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Google bouncing-balls logo amuses, bemuses visitors

This morning's Internet mystery resides on Google's home page -- an animated version of its logo that consists of a swarm of bouncing balls that coalesce to form the company's logo. But once you steer the cursor towards them, they fly apart and flee around the window.


This logo reminds me of the playable version of Pac-Man that Google presented in May, though it doesn't have the same destructive effect on office productivity.

But the Mountain View, Calif., company has yet to explain what it's trying to say with its latest in a long line of custom logos. Today's animation has yet to be mentioned on its official blog, and Google's PR office has not answered an e-mail I sent earlier this morning.

A story in London's Telegraph quotes a company spokeswoman as saying, "Today's doodle is fast, fun and interactive, just the way we think search should be."

That piece suggests that the balls logo celebrates the 12th anniversary of Google's founding. A PC World write-up echoes that speculation but also wonders if the doodle commemorates the 15th anniversary of JavaScript and notes how it's written in the Web's HTML 5 language instead of Adobe Flash.

Maybe Google is just trying to demonstrate that you don't have to use Flash for fancy animated graphics anymore? That's an excellent point, although some users have complained that the bouncing balls bog down their computers. You will, however, need a modern browser to see Google's creation -- i.e., not Microsoft's obsolete Internet Explorer 6 -- and in case you don't have one, Google helpfully provides a link to download its own Chrome browser.

(4:09 p.m. The animation's worked fine for me in Safari and Firefox in Mac OS X as well as Firefox, Chrome and IE 8 in Windows. I see some of you have reported issues viewing it in IE 8, but I have no idea what those might be.)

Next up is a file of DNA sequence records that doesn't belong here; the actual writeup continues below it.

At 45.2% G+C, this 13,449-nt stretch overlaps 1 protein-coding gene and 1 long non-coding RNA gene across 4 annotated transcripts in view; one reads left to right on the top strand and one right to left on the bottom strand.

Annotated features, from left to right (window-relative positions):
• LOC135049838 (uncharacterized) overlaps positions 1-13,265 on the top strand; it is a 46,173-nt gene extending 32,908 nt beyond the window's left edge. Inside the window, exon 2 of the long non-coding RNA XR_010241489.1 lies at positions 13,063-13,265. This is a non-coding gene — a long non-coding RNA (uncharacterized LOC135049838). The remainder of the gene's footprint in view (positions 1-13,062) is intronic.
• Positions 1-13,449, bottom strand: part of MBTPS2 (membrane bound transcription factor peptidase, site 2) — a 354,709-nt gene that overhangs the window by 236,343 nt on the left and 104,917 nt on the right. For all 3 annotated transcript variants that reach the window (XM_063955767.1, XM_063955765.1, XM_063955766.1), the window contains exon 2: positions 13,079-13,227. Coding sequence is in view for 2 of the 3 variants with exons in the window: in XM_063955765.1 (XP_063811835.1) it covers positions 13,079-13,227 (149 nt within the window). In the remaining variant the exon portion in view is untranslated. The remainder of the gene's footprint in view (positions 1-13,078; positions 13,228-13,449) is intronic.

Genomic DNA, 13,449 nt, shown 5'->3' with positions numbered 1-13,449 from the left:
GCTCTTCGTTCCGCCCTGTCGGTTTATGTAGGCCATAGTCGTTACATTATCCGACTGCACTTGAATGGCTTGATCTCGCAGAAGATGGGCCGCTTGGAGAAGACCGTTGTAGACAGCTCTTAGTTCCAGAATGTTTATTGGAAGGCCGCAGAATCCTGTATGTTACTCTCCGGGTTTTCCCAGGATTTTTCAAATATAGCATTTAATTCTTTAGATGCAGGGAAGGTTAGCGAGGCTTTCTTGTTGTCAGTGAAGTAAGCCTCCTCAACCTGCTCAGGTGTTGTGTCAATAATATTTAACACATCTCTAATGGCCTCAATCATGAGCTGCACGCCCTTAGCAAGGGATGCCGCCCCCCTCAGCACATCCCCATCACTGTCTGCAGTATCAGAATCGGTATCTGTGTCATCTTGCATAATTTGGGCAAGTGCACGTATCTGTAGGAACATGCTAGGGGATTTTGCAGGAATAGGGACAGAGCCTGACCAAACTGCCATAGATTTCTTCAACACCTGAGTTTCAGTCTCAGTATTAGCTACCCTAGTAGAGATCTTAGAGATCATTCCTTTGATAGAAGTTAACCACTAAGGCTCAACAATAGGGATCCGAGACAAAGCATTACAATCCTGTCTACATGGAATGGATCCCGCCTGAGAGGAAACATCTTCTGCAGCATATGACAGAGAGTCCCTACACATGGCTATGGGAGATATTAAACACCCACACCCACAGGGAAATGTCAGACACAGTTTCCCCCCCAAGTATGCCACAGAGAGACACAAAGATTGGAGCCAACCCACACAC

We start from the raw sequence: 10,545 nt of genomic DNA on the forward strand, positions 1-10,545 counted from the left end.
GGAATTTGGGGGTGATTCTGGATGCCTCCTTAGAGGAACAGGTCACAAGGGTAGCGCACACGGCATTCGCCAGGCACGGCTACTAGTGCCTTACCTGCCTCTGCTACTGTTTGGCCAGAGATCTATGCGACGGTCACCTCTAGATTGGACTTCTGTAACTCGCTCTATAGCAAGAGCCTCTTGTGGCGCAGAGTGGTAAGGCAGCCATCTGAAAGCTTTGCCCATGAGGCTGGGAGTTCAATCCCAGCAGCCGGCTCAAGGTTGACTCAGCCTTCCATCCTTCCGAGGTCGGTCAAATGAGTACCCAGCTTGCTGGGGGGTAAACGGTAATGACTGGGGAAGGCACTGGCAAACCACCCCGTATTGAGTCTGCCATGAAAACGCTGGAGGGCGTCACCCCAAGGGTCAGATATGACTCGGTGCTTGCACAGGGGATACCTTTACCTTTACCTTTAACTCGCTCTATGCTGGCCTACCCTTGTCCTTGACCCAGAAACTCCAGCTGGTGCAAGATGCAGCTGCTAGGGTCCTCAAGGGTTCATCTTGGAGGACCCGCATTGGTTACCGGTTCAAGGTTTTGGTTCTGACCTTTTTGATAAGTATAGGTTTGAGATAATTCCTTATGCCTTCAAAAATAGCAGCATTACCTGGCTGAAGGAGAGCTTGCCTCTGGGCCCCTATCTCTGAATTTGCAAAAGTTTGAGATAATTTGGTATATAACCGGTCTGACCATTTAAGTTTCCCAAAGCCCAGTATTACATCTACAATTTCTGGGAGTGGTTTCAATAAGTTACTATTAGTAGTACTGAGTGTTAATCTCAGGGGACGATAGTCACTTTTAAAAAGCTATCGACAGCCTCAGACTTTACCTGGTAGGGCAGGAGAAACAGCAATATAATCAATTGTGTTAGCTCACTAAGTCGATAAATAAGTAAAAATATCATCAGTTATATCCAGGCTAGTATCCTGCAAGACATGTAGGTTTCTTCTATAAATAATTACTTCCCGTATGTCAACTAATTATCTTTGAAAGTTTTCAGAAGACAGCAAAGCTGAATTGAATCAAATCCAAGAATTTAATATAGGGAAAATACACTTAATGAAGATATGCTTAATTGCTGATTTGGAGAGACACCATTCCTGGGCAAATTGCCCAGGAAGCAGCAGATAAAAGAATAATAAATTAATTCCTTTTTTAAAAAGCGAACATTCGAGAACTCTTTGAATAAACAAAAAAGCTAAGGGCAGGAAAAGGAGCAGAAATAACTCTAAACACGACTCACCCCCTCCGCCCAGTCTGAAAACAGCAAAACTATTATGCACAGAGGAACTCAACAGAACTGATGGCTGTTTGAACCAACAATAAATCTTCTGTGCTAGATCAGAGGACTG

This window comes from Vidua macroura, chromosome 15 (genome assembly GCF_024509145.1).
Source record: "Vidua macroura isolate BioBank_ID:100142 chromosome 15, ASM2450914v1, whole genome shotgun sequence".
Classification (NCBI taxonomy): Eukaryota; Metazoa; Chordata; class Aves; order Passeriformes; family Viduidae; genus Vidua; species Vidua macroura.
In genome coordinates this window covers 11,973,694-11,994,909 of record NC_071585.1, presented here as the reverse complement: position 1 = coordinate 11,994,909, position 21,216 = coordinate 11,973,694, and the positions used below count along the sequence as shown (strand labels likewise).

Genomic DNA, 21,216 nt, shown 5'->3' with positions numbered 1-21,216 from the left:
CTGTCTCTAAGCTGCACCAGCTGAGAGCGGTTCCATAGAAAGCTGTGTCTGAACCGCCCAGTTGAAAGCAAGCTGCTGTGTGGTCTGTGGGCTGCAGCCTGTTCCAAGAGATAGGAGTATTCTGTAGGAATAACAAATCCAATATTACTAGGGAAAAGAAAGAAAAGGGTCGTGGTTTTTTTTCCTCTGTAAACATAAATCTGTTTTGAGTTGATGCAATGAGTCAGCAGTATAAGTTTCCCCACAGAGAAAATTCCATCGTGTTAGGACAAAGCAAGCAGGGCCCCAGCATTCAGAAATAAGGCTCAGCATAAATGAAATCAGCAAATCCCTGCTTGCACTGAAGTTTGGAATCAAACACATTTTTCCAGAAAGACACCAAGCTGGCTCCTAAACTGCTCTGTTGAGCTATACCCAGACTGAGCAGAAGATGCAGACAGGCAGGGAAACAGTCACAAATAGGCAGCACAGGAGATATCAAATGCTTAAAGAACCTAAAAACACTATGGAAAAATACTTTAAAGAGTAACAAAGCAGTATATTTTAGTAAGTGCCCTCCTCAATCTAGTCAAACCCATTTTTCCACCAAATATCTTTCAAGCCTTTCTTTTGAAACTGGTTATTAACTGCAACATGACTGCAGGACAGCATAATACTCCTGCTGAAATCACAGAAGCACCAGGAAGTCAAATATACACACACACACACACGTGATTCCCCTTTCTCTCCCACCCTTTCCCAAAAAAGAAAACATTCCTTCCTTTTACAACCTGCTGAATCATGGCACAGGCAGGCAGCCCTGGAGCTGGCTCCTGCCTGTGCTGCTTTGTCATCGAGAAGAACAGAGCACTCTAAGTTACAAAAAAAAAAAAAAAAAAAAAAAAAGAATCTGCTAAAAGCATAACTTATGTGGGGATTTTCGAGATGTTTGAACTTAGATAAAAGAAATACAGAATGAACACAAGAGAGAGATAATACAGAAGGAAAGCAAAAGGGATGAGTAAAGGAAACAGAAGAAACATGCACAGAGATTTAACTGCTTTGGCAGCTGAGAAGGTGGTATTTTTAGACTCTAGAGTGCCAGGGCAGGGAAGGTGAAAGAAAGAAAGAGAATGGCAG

I guess that's yet another possible explanation for the logo. What's yours?

By Rob Pegoraro  |  September 7, 2010; 9:50 AM ET
Categories:  Digital culture , Search , The Web  
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I wish they had an option to turn it off - I've seen it, I've played with it, it's very clever, well done Google, now please don't show it to me again as it's starting to get annoying.

Posted by: getjiggly | September 7, 2010 10:12 AM | Report abuse

Check out this strange story about two employees who work at the cell phone social networking company Loopt:

Posted by: freighter | September 7, 2010 10:33 AM | Report abuse

Anyone that has a problem with Google's logos needs to learn what the search bar is in all modern browsers (and if your browser is too ancient to have a search bar, then you shouldn't be surfing the internet with it). I never see Google's logos because I use the search bar - I find out about special ones like this by reading other sides.

Posted by: rjm1 | September 7, 2010 10:42 AM | Report abuse

I have the opposite problem. I can't get the special logo to appear. I've gone to Google's homepage in both Firefox and IE (current versions of both), and just see the plain vanilla Google logo.

Posted by: kenjabi | September 7, 2010 10:52 AM | Report abuse

When I go to Google's home page the logo just sits there and does nothing. (I'm using Explorer 7.)

I feel

What should I do?


Bored Federal Worker

Posted by: curmudgeon6 | September 7, 2010 10:55 AM | Report abuse

It's annoying and distracting and will probably trigger me to have a seizure.

Posted by: nicekid | September 7, 2010 11:03 AM | Report abuse

sigh. I can't see it either, curmudgeon.


Posted by: CJH2 | September 7, 2010 11:37 AM | Report abuse

who's google?

Posted by: eezmamata | September 7, 2010 11:39 AM | Report abuse

Some connection perhaps with August Kekule, who devised the theory of chemical valences - and who formulated the structure of the benzine ring? September 7 is his birthday. Seems a long stretch though.

Posted by: cyboman1 | September 7, 2010 11:46 AM | Report abuse

Purpose: To generate free advertising by The Washington Post.

Posted by: hoos3014 | September 7, 2010 11:47 AM | Report abuse

Maybe this is an artistic way to represent all the rubber checks that the democrats are writing?

Posted by: rexreddy | September 7, 2010 11:50 AM | Report abuse